2 Pianos 4 Hands leaves everyone wanting more

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Written May 27, 2018

(Gananoque, ON) They’re lurking out there, somewhere in Canada – kids with big dreams, kids who are going to make it all the way to super stardom, and by gum they’re going to do it with their own greatest God given talents.  The future can be nothing but rosy for the next great Canadian classical pianists.

“‘2 Pianos 4 Hands’ is the riotous tale of two Canadian boys, Ted and Richard, sharing the same goal: concert pianist stardom,” said the Thousand Islands Playhouse in a recent release.   “They work fervently towards their dream amidst pushy parents, eccentric teachers, hours of repetitive practice, stage fright, the agony of competitions, and the dream of greatness.  As they mature, Ted and Richard become more aware of the gap between the very good and the great, and come to the humbling realization that greatness may be out of their reach.”

While musical greatness may be beyond them, their comedic attempts to get there are far from weak.  The audience roared with sympathetic laughter as they watched Ted (Max Roll) and Richard (Bryce Kulak) stumble purposely through years of lessons and competitions, constantly working their way toward the prize – to become Canada’s number one Classical Pianist.

But the play isn’t about being a classical pianist.  It is about the journey, the work, the tears, the preparation that everyone goes through attempting to achieve a lifetime goal.  Whether the ballet or hockey, CEO of your own personal mega corporation or political leader, at some point most of us tread the path and strive to be the very best.

“The play is amazing,” said Kulak.  “It has been going for 22 years now, and I don’t see it ever stopping.  It’s a story everyone can identify with, in every country and every language.”

Opening originally at the Tarragon Theatre, Toronto, in 1996, “2 Pianos 4 Hands” has played throughout Canada and around the world.  It is known as the most successful Canadian play, and appeals to people of all ages and all interests.

“Hundreds of productions on every continent, thousands of performances in several languages, and millions of spectators around the world later, we are humbly reminded just how true the Law of Specificity is,” said Richard Greenblatt in his Director’s Note.  “The quest for excellence in any endeavour is a dream that often begins in one’s youth, and is challenged by standards that seem to be unattainable to all but a miniscule portion of the population.”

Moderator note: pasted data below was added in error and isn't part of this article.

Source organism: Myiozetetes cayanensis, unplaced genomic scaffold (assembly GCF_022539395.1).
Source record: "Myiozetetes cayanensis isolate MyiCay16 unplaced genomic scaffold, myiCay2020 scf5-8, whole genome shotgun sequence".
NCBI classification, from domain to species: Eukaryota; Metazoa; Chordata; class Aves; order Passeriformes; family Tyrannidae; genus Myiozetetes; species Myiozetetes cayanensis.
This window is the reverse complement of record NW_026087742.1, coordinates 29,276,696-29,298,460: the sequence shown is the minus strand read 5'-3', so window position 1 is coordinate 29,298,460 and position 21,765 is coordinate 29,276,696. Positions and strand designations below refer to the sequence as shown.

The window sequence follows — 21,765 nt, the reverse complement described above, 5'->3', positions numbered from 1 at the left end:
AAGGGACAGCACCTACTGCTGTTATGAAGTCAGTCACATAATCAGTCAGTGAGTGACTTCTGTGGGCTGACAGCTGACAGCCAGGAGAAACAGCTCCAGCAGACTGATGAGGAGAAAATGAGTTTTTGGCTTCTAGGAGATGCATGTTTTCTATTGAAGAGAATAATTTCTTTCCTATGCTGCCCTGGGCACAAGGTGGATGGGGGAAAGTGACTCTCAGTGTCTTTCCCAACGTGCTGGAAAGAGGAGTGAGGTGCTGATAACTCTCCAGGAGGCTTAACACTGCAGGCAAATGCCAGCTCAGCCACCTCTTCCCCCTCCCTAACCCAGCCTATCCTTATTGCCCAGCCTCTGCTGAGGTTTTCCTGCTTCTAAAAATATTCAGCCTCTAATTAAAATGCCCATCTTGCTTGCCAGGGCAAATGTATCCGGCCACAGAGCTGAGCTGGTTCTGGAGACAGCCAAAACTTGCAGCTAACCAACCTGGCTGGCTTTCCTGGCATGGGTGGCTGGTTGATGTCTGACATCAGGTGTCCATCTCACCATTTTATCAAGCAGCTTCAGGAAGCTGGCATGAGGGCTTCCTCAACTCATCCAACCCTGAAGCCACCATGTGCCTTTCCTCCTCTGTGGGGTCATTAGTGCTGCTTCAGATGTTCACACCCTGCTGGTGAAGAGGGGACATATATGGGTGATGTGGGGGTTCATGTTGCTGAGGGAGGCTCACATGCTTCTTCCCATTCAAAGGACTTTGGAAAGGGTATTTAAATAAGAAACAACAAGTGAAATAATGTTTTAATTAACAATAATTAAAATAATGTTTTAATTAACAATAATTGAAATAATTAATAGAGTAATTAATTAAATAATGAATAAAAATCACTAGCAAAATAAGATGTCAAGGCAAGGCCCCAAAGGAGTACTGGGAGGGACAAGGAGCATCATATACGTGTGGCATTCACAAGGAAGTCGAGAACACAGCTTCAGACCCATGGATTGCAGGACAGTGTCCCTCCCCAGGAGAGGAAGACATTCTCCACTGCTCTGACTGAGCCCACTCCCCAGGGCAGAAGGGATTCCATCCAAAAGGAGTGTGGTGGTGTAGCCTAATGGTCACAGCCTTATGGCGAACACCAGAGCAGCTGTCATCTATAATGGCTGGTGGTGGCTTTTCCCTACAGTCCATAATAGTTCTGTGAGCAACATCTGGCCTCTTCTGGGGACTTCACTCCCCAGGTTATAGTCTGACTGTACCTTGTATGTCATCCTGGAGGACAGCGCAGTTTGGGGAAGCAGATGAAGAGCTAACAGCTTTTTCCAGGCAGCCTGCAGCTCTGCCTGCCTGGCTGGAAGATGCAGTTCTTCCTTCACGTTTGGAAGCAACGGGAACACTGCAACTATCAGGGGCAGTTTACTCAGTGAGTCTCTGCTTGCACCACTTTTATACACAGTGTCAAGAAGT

Music in the show ranges from Bach, Beethoven, Mozart and Grieg through Hoagy Carmichael, Billy Joel, and Rodgers and Hart.  The keyboards are playgrounds for nimble fingers, and even when those fingers stumble and get tangled up in themselves, somehow they reign supreme and produce the punch lines, the triumphant smiles, and the sighs of happiness expected from good supporting actors.  Without the music the show would not work, and no one has to be a classical music geek to thoroughly enjoy this brilliant production.

“It brought back a lot of memories,” said Lois Creed, 93, of Dexter, New York.  “I remember spending hours playing scales, working hard, and wondering if I could ever get it right.  I never wanted to become a professional, but I do remember dreaming of how wonderful it would be if I could just learn to master the piano.”

“It’s a play that reaches everyone,” said Roll.  “I am very grateful to have the opportunity to play Ted, and hope to see the show continue on well into the future.”

The play has won both a Dora Award (Outstanding Production – 1996) and a Chalmers Award (Playwriting – 1997), as well as being ranked one of the ten most-produced plays in the US by American Theatre Magazine in 2003.   The Connecticut Theatre Critics Circle awarded it an award for Outstanding Touring Production in 2006, and it has been featured in many top-ten lists for Production of the Year, including the New York Post in 1997.

“2 Pianos 4 Hands” runs from May 24 – June 16, 2018, at the Springer Theatre, 185 South Street, Gananoque.  Running time for the play is about 2 hours 10 minutes plus intermission.  Show times are Tuesday through Thursday 7:30; Friday and Saturday 8:00 pm; with matinees on Wednesday, Saturday and Sunday at 2:30 pm (starting the Saturday after opening night).  Tickets are $35 for adults, $33 for seniors age 65+, <30 Club $19.  HST is applicable to all ticket prices.  For more information, please go to www.1000islandsplayhouse.com or contact the box office at 613-382-7020.


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